Dissertation Status: Defended!

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Me! Defending my dissertation! Pretty darn scholarly, right? Photo by Dr. Emily Durham

I have been in graduate school for twelve years. Two years for my Masters, one year in Paris, two more years of coursework, about three years of floundering and having a midlife crisis and trying to figure out what the hell to do with myself,* and about four of really writing. I have learned a lot, traveled a lot, and gotten a lot out of the experience. But now, finally, I am pleased to tell you all that I have completed and successfully defended my dissertation, and that means, well, I’m done. I have a PhD. You can call me doctor.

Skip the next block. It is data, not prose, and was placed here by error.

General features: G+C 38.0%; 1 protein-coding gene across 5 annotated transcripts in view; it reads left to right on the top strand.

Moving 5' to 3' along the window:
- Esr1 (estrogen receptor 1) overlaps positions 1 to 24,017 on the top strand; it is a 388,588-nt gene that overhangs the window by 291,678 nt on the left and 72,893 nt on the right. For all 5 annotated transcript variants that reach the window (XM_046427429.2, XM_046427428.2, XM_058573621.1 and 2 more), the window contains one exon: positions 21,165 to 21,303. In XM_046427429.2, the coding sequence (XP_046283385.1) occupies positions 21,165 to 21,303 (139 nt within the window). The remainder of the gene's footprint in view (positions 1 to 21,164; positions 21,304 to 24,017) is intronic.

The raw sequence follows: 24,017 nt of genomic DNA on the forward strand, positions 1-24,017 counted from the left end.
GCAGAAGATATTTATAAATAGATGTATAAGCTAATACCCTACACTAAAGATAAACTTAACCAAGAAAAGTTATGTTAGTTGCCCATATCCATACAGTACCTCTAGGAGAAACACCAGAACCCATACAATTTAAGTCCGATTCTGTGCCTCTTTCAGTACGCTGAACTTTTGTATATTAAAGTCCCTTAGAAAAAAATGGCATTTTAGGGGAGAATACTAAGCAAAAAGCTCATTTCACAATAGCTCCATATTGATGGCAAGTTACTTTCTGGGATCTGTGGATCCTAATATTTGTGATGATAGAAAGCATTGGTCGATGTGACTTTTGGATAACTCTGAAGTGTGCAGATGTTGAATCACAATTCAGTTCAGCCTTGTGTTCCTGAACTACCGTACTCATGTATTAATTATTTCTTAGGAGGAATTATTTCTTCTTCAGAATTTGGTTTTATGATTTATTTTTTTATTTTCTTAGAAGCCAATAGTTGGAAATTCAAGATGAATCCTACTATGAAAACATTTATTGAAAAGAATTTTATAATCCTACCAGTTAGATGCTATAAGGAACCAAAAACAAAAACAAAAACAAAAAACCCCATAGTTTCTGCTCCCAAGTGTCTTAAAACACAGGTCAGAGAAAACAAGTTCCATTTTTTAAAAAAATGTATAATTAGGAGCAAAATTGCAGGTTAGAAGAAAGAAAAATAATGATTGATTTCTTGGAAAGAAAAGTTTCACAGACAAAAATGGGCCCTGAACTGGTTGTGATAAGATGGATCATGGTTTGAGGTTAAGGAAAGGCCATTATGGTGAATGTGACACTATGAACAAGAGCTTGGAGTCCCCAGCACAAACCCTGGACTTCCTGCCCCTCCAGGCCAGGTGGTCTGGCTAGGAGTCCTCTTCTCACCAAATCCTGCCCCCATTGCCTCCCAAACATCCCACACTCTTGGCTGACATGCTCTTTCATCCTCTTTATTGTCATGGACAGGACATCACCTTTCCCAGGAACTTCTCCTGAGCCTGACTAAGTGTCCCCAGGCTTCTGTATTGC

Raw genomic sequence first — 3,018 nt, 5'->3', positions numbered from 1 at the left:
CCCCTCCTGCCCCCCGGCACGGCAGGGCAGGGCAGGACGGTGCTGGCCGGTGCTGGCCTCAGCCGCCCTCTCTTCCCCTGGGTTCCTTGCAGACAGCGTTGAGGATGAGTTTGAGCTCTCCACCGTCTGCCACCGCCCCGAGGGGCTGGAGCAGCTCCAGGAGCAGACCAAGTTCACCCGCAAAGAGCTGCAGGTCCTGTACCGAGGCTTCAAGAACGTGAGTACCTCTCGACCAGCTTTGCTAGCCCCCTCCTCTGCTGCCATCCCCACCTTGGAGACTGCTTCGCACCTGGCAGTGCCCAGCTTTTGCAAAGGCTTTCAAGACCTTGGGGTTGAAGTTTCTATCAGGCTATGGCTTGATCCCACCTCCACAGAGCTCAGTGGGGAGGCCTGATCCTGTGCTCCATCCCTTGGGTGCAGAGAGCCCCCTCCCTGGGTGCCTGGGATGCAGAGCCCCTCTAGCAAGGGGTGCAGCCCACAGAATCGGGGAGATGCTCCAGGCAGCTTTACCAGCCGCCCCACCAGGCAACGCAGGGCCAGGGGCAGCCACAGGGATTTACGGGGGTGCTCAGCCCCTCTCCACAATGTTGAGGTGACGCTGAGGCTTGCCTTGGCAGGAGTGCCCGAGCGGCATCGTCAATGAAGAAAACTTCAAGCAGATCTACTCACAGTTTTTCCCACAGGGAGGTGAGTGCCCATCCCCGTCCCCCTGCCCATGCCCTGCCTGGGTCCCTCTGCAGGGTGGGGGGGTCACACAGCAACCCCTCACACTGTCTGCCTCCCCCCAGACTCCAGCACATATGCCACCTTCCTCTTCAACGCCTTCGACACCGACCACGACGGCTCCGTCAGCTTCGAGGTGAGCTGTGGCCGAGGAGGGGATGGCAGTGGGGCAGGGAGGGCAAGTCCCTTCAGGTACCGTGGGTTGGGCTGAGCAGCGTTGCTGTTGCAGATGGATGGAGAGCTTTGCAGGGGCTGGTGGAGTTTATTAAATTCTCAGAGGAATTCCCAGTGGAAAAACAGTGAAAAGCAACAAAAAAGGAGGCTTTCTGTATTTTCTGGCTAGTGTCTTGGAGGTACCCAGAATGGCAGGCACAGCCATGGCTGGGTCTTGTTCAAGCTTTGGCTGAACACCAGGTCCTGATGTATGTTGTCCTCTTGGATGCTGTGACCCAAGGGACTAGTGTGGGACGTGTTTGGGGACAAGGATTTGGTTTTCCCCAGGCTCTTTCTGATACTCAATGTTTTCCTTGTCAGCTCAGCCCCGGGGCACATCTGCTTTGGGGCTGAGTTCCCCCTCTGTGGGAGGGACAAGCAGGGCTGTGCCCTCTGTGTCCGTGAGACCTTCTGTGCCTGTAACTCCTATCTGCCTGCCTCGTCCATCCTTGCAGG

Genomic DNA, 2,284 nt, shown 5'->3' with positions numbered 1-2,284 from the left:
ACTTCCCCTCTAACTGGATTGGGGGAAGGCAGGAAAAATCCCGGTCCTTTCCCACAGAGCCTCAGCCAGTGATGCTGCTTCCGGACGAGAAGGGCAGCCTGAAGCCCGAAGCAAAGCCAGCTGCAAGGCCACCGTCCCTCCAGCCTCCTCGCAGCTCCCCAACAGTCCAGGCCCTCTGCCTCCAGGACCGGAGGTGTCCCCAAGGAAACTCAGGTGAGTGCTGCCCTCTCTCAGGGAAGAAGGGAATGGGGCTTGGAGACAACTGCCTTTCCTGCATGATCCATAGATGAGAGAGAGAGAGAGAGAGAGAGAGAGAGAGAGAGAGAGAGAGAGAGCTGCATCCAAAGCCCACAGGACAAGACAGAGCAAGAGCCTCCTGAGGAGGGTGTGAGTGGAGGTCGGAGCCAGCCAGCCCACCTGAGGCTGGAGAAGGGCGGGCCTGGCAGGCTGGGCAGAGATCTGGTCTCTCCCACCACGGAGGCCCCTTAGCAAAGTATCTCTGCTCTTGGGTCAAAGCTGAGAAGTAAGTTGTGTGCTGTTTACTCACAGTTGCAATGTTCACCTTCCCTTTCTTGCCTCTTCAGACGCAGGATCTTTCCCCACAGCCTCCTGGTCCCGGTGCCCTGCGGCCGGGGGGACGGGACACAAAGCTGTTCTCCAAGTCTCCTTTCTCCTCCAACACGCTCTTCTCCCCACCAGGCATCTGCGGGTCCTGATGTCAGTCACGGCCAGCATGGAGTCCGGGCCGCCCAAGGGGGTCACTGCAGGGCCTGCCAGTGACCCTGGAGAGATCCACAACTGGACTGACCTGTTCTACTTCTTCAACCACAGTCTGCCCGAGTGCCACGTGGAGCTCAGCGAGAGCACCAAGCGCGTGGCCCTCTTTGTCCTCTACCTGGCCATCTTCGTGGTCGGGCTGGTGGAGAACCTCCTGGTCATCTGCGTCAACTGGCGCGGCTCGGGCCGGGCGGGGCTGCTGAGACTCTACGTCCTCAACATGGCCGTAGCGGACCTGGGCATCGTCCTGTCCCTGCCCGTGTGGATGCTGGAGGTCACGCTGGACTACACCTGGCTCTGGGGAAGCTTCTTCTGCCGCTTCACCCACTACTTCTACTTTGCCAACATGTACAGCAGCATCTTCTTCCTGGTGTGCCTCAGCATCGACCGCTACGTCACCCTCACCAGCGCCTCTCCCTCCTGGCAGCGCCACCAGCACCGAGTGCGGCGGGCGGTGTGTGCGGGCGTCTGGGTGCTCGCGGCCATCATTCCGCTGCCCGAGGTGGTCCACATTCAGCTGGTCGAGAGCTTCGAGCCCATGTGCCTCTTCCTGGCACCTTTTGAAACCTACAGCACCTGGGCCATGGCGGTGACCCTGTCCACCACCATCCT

My dissertation is titled “Imagining Bodies: Technological Visions of Displaced Minds in French Speculative Fiction.” It is about how different media show us the body in different ways, and it examines novels that involve body-swapping and out-of-body travel: Théophile Gautier’s Avatar, Villiers de l’Isle-Adam’s L’Ève future, Camille Marbo’s Le Survivant, Maurice Renard’s Le Docteur Lerne, sous-dieu, Blaise Cendrars’s Moravagine, and Marguerite Berthet’s L’Ascète du Mont-Mérou. It probably won’t be publicly available for a couple years, but if you’re interested you can contact me and I’ll probably be so flattered that I’ll send you a copy within minutes.

What’s next? Bread Loaf Translators Workshop, to get feedback on my translation of Antoine Volodine’s Alto Solo. I have some summer work lined up in addition to that revision. I have some good short fiction news, but I should probably wait until I have the contract signed to announce it. Details to come.

Look, here is me, having a PhD!